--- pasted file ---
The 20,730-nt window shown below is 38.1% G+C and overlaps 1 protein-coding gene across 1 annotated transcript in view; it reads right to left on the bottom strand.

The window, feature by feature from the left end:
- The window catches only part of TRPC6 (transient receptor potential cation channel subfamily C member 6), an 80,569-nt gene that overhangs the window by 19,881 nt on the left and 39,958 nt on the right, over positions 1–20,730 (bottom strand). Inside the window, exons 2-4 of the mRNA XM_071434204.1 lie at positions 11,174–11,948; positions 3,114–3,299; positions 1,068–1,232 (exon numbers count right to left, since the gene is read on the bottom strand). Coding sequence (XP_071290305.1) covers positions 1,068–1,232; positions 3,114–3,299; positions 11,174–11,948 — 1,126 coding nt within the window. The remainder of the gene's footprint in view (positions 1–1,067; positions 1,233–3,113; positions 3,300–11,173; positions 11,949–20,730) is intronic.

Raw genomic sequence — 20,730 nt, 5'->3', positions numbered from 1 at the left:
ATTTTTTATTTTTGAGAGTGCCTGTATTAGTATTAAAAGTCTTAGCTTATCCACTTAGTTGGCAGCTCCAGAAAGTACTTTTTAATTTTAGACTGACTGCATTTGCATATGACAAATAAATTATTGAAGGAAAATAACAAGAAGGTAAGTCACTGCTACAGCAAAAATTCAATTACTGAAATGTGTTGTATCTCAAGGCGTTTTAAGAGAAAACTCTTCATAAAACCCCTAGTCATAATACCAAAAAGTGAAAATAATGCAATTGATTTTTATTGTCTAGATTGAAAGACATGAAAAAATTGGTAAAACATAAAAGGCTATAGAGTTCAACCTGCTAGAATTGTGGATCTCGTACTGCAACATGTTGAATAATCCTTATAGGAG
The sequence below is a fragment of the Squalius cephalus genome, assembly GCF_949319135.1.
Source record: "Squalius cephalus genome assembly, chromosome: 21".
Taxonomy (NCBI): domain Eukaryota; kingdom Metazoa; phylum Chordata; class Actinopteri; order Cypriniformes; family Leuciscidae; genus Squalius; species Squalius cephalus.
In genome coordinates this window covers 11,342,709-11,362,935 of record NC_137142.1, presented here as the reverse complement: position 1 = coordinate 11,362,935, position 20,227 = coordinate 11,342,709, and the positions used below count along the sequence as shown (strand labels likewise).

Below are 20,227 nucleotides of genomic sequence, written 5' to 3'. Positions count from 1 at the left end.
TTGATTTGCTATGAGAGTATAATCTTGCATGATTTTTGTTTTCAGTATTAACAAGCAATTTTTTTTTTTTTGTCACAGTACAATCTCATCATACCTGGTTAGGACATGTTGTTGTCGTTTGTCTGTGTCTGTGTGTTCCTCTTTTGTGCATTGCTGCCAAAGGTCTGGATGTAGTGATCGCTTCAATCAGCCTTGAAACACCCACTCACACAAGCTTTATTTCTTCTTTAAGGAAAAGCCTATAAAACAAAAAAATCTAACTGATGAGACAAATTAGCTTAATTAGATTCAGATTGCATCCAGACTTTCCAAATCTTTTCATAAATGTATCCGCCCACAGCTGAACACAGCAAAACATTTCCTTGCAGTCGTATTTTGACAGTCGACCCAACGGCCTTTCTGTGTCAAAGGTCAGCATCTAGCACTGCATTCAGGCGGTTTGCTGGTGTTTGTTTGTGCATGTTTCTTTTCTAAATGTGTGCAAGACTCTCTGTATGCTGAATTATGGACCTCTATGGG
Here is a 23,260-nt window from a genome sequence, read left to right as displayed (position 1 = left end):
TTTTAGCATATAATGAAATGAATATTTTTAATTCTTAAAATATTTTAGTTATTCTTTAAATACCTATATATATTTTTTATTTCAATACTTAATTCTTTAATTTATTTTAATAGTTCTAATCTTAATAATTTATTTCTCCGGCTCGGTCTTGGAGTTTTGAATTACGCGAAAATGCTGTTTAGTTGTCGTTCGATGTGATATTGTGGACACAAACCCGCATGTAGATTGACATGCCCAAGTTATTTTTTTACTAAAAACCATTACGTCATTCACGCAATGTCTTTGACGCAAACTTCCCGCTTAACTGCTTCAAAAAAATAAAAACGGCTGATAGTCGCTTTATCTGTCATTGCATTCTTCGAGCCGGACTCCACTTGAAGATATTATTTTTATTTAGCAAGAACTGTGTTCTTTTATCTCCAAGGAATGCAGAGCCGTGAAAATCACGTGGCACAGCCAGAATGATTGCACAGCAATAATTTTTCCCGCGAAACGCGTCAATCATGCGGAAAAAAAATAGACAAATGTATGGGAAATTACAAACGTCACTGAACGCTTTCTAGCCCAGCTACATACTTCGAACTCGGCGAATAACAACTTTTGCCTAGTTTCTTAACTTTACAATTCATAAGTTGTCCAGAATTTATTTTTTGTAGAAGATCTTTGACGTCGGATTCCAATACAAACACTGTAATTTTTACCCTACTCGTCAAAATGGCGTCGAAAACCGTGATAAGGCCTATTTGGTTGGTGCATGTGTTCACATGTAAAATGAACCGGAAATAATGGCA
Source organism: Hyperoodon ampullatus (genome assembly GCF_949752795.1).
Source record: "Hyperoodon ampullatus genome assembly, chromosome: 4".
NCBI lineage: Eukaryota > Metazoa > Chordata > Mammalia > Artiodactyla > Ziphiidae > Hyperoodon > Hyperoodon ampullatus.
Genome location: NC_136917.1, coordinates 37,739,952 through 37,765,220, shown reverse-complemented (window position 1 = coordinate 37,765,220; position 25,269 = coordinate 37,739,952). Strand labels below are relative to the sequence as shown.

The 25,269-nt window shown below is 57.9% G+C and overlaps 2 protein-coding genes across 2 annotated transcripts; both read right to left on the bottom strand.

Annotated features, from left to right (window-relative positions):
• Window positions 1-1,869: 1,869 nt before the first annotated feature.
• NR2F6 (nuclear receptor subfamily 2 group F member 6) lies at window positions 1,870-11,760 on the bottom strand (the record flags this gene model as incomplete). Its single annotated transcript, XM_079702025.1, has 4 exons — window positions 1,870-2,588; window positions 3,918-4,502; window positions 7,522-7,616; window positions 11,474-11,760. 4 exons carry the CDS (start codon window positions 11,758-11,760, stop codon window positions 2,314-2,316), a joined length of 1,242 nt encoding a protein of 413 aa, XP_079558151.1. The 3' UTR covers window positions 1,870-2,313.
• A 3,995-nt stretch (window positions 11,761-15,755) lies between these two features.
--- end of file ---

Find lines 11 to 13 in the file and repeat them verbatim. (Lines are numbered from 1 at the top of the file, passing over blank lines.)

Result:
TTGATTTGCTATGAGAGTATAATCTTGCATGATTTTTGTTTTCAGTATTAACAAGCAATTTTTTTTTTTTTGTCACAGTACAATCTCATCATACCTGGTTAGGACATGTTGTTGTCGTTTGTCTGTGTCTGTGTGTTCCTCTTTTGTGCATTGCTGCCAAAGGTCTGGATGTAGTGATCGCTTCAATCAGCCTTGAAACACCCACTCACACAAGCTTTATTTCTTCTTTAAGGAAAAGCCTATAAAACAAAAAAATCTAACTGATGAGACAAATTAGCTTAATTAGATTCAGATTGCATCCAGACTTTCCAAATCTTTTCATAAATGTATCCGCCCACAGCTGAACACAGCAAAACATTTCCTTGCAGTCGTATTTTGACAGTCGACCCAACGGCCTTTCTGTGTCAAAGGTCAGCATCTAGCACTGCATTCAGGCGGTTTGCTGGTGTTTGTTTGTGCATGTTTCTTTTCTAAATGTGTGCAAGACTCTCTGTATGCTGAATTATGGACCTCTATGGG
Here is a 23,260-nt window from a genome sequence, read left to right as displayed (position 1 = left end):
TTTTAGCATATAATGAAATGAATATTTTTAATTCTTAAAATATTTTAGTTATTCTTTAAATACCTATATATATTTTTTATTTCAATACTTAATTCTTTAATTTATTTTAATAGTTCTAATCTTAATAATTTATTTCTCCGGCTCGGTCTTGGAGTTTTGAATTACGCGAAAATGCTGTTTAGTTGTCGTTCGATGTGATATTGTGGACACAAACCCGCATGTAGATTGACATGCCCAAGTTATTTTTTTACTAAAAACCATTACGTCATTCACGCAATGTCTTTGACGCAAACTTCCCGCTTAACTGCTTCAAAAAAATAAAAACGGCTGATAGTCGCTTTATCTGTCATTGCATTCTTCGAGCCGGACTCCACTTGAAGATATTATTTTTATTTAGCAAGAACTGTGTTCTTTTATCTCCAAGGAATGCAGAGCCGTGAAAATCACGTGGCACAGCCAGAATGATTGCACAGCAATAATTTTTCCCGCGAAACGCGTCAATCATGCGGAAAAAAAATAGACAAATGTATGGGAAATTACAAACGTCACTGAACGCTTTCTAGCCCAGCTACATACTTCGAACTCGGCGAATAACAACTTTTGCCTAGTTTCTTAACTTTACAATTCATAAGTTGTCCAGAATTTATTTTTTGTAGAAGATCTTTGACGTCGGATTCCAATACAAACACTGTAATTTTTACCCTACTCGTCAAAATGGCGTCGAAAACCGTGATAAGGCCTATTTGGTTGGTGCATGTGTTCACATGTAAAATGAACCGGAAATAATGGCA